Hurricanes and the conditions that follow, including flooding and scattered debris, can create safety hazards and situations that are conducive to pest infestations. The following hurricane pest control tips may be useful to you and your customers who are engaged in hurricane and flooding clean up and recovery efforts.
- Many pests, including snakes, fire ant colonies, rodents, and more, can be present in flood waters.
- Flood waters may contain human waste, chemicals, fuels, or other substances that can be harmful to humans.
- Use extreme caution if working in any flooded area. Wear personal protective equipment whenever possible.
- Fire ants can relocate by floating during flooding. If you spy a fire ant raft, do not attempt to treat it with pesticides, which can further contaminate flood waters.
- Mosquitoes will be highly active in the days and weeks following a hurricane, and could spread diseases such as West Nile virus and Zika virus.
- Wear insect repellents during cleanup efforts. Apply repellent to both exposed skin and clothing. Reapply as necessary, especially if working in water or sweating.
- To be most effective, insect repellents should contain DEET, picaridin, or oil of lemon eucalyptus. Look for EPA approval on the container.
- Wear long sleeves, long pants, and socks, especially if you are outside from dusk to dawn.
- Mosquitoes are most active in the hours from dusk to dawn. Take extra precautions if you’re outside during this time.
General Structural and Sanitation Tips Related to Pests
- Remove and discard saturated carpets.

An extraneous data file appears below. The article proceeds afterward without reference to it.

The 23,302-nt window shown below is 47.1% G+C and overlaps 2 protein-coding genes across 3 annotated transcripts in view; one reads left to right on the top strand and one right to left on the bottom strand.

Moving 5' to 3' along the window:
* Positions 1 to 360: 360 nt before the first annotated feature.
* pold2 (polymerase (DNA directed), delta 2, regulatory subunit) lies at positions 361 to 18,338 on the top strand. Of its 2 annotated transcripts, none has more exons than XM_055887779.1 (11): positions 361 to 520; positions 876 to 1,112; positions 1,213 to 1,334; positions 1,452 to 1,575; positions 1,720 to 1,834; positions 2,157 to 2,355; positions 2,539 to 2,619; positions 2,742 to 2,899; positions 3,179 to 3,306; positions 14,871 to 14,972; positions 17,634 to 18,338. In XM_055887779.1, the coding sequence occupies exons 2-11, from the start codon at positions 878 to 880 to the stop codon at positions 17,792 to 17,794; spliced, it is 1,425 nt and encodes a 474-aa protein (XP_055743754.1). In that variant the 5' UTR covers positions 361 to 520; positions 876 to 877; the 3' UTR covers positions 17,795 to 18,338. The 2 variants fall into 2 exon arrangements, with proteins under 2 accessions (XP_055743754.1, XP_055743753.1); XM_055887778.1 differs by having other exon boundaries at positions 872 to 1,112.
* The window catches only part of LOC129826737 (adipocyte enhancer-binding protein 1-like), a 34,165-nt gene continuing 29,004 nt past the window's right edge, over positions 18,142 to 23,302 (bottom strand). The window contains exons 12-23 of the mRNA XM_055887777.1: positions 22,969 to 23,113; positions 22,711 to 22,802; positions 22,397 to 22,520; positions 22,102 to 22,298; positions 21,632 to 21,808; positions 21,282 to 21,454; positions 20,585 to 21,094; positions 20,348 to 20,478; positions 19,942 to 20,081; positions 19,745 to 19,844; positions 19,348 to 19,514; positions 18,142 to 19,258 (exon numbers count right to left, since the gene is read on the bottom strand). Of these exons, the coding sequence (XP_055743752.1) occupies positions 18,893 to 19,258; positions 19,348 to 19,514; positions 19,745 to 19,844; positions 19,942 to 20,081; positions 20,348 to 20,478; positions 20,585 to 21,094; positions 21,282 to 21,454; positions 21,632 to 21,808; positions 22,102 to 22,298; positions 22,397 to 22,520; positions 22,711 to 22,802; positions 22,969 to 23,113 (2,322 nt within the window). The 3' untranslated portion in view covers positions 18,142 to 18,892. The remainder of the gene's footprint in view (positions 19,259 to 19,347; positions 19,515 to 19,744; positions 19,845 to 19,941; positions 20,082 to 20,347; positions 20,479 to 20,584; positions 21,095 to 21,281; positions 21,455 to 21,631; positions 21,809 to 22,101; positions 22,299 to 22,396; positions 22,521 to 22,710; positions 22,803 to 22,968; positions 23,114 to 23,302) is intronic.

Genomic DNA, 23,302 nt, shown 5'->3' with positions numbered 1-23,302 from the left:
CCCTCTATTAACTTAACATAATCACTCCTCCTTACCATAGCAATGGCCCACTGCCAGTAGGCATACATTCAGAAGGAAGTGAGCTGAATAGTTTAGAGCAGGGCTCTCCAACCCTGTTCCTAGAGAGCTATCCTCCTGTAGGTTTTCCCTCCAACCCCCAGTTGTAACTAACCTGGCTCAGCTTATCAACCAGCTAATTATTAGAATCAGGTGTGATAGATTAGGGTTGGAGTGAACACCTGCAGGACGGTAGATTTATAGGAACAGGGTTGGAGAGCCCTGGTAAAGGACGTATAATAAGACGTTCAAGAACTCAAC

- Repair any structural damage as soon as possible. Holes, gaps and weakened structures can provide opportunities for pests to enter your facility.
- As much as possible, remove standing water.
- Remove all debris from exterior areas. Pests will look for opportunities and may make their home or build nests in piles of debris, including leaves, branches, and fallen trees.
- Excess moisture can cause mold problems, which can be a health hazard and also attract pests. You may want to speak with a mold remediation company.
- Clean out gutters and ensure they are free-flowing.
- Clear debris from storm drains to allow water to flow freely.
- Keep trash and debris at a distance from your home, as this can attract pests and wildlife.
- Repair or replace screens that may have been damaged by flying debris.
- Screens can keep insects out.
Insurance Claims for Termite Work
- Heavy rains and flooding can disrupt the soil where termites are active, and relocate termites to new areas.
- Moisture can make structures more attractive to termites, even those not prone to termite activity previously.
- Standing water floods for short periods of time will not usually disrupt the barrier, but flooding with swift moving water may require re-treatment.
- By law, a re-treatment for subterranean termites can only be performed if there is clear evidence of re-infestation or disruption of the barrier “due to construction, excavation, or landscaping and/or evidence of the breakdown of the termiticide barrier in the soil.”